Lady Mary Boynton
Mezzotintpublished 10 August 1770
- About the work
About the artist
James Watson was born in Dublin and initially trained at the Dublin Society. He later travelled to London, probably as a pupil of Irish printmaker James Macardell. Watson exhibited as a mezzotint engraver at the Society of Artists (1762-75), later becoming a fellow and, in 1770, the Director. After Macardell’s death in 1765, he inherited the role of principal engraver to Reynolds. He also engraved works by Gainsborough, Cotes, van Dyck, Rubens and others. From c.1762 he published his own works. He was able to enter semi-retirement by 1778 and, during his career of some 30 years, produced around 200 plates, most of which were portraits. He died in 1790 leaving a daughter, Caroline (also an engraver), and a son, James Edmund (a lawyer).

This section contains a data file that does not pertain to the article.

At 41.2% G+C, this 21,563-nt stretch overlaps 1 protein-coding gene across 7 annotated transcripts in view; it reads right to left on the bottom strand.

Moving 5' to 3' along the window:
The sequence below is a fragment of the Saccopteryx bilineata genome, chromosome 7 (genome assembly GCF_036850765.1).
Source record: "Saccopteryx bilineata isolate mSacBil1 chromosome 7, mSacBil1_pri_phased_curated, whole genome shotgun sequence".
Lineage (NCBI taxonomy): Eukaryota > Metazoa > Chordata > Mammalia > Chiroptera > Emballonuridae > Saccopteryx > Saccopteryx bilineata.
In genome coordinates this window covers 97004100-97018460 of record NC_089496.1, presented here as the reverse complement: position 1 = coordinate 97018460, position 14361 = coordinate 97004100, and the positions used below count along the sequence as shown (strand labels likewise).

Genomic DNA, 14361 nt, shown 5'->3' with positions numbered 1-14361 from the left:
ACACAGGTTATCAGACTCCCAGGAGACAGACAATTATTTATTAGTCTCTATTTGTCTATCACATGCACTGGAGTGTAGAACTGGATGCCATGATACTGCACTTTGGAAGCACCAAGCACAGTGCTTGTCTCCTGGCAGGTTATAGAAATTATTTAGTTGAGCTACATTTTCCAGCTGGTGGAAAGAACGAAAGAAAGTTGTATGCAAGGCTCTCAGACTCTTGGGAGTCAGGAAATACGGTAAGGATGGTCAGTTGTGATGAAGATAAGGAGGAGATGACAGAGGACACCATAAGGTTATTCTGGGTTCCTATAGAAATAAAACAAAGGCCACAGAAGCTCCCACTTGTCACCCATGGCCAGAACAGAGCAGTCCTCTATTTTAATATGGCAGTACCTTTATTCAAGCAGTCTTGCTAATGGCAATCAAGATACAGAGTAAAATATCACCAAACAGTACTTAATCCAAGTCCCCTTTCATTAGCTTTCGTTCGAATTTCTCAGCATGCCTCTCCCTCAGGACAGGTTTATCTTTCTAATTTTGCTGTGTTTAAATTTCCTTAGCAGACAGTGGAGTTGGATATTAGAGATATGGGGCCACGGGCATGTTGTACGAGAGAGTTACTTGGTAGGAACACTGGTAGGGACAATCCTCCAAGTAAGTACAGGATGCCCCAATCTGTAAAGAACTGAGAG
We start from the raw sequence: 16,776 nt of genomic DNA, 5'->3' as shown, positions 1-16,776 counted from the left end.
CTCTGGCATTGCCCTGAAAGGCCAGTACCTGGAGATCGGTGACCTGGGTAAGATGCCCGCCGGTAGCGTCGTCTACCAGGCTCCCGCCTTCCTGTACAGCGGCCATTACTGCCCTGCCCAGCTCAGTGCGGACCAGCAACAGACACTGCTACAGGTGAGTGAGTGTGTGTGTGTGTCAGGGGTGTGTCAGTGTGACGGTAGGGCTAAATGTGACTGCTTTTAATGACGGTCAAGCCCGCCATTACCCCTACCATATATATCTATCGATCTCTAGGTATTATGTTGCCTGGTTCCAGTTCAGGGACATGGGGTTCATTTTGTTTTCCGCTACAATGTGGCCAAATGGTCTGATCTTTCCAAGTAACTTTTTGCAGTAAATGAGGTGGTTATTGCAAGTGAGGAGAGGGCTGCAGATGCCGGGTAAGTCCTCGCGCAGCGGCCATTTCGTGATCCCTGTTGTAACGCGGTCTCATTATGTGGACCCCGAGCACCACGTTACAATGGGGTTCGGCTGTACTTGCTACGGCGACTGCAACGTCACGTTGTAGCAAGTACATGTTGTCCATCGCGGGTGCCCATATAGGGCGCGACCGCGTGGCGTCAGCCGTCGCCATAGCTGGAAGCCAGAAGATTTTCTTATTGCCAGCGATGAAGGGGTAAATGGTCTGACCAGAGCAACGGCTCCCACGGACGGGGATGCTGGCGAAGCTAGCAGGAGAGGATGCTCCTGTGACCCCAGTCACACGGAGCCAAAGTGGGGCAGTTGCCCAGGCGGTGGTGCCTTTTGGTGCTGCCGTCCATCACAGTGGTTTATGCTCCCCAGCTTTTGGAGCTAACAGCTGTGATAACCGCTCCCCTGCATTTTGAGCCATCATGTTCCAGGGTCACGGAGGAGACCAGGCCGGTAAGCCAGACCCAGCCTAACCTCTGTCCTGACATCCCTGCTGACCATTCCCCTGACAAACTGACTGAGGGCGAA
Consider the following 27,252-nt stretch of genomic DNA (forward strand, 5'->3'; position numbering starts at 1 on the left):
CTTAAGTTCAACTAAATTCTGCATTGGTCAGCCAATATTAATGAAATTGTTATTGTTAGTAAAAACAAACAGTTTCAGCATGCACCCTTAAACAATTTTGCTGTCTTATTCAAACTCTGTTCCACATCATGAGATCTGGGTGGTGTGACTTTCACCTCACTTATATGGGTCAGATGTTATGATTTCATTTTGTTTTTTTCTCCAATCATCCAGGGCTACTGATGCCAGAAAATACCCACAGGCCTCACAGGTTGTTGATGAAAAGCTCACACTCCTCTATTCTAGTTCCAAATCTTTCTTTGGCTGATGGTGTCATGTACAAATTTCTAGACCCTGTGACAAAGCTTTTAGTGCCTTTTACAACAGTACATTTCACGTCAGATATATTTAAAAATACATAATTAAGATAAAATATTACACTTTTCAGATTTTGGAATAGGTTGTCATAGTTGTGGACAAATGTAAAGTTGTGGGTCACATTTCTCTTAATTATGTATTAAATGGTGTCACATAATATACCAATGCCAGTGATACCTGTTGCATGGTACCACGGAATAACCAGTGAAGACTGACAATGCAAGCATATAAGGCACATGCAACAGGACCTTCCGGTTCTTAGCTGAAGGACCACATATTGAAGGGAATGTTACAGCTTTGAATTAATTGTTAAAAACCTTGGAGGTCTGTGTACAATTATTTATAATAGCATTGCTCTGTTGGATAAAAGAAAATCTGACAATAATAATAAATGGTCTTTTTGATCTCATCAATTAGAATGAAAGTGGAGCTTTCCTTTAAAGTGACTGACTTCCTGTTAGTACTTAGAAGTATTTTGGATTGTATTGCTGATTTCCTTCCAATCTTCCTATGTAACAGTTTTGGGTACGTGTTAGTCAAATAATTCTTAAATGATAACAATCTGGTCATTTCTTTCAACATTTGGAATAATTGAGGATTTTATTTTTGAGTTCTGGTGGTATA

Portrait painter Francis Cotes was born in London; the son of a pharmacist and elder brother of the miniaturist Samuel Cotes. He was probably the most accomplished 18th-century British artist in the medium of pastels. From about 1757 he began to produce more work in oils. The drapery in his oil portraits was often painted by Peter Toms, who also worked for Sir Joshua Reynolds. Cotes became a founder member of the Royal Academy of Arts and exhibited 18 portraits at the Academy’s first two exhibitions of 1769 and 1770. However, by 1770 he was suffering from either kidney stones or gallstones. In the hope of dissolving them, Cotes drank a soap-based potion, which led to his death, by poisoning, on 19 July 1770.